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S. Res. 39, Senate Resolution apologizing . . . for the failure of the Senate to enact anti-lynching legislation, February 7, 2005

Between 1918 and 1960 nearly two hundred antilynching bills were introduced in Congress, largely through efforts of Representative Leonidas Dyer of Missouri, Senator Robert Wagner of New York, and the National Association for the Advancement of Colored People (NAACP). Three passed the House, but Senate filibusters blocked them. In 2005 the Senate apologized, expressing “most solemn regrets” for its inaction.

Architect of the Capitol

S. Res. 39, Senate Resolution apologizing . . . for the failure of the Senate to enact anti-lynching legislation, February 7, 2005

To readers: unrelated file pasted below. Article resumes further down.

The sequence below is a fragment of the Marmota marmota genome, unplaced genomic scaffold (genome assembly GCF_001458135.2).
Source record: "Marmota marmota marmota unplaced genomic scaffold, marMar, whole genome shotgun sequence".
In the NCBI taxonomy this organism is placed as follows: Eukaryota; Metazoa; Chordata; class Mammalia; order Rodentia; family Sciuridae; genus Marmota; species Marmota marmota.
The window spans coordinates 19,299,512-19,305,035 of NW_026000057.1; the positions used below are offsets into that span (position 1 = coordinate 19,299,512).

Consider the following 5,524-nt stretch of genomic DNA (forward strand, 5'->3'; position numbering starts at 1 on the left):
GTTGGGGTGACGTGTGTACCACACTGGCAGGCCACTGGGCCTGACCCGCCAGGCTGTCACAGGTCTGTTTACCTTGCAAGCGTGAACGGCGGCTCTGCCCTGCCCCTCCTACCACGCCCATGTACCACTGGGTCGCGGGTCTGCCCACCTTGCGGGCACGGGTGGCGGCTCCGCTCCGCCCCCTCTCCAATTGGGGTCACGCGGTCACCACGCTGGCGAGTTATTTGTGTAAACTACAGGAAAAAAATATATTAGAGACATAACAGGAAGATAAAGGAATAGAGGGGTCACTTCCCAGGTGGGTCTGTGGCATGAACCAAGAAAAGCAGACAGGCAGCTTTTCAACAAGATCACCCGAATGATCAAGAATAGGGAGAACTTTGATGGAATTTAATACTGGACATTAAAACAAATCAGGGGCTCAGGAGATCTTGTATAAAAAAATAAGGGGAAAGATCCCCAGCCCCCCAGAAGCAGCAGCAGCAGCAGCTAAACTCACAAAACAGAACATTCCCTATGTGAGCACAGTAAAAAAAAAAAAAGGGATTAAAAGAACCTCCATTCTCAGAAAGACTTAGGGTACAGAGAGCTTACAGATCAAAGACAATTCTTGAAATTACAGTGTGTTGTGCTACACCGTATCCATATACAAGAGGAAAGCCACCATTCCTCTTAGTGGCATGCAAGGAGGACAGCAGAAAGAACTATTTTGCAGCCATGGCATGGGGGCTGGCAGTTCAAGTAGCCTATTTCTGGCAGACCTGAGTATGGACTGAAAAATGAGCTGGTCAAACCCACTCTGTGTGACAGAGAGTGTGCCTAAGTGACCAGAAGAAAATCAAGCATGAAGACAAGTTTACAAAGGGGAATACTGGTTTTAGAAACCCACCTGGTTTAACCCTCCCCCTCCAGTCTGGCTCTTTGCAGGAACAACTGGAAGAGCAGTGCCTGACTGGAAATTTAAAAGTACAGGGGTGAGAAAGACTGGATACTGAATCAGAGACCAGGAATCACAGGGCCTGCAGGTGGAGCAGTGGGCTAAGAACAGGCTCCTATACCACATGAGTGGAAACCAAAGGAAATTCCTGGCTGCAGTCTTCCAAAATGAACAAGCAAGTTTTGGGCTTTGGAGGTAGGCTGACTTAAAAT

Ida B. Wells-Barnett: Antilynching Activism

Incidents of lynching surged in the 1880s as violent mobs brutally murdered persons accused of crimes, disregarding due process of law. Lynching was used against all races, but predominantly against African American males. Muckraker Ida B. Wells-Barnett, a black journalist and civil rights activist, launched a crusade against lynching in the 1890s. In 1900 Representative George Henry White of North Carolina introduced the first antilynching bill in Congress. Similar resolutions followed, but none passed in the Senate. In 2005 the Senate apologized for its failure to outlaw lynching.

In slave times the Negro was kept subservient and submissive by the frequency and severity of the scourging, but, with freedom, a new system of intimidation came into vogue; the Negro was not only whipped and scourged; he was killed.

Ida B. Wells-Barnett, A Red Record, ca. 1895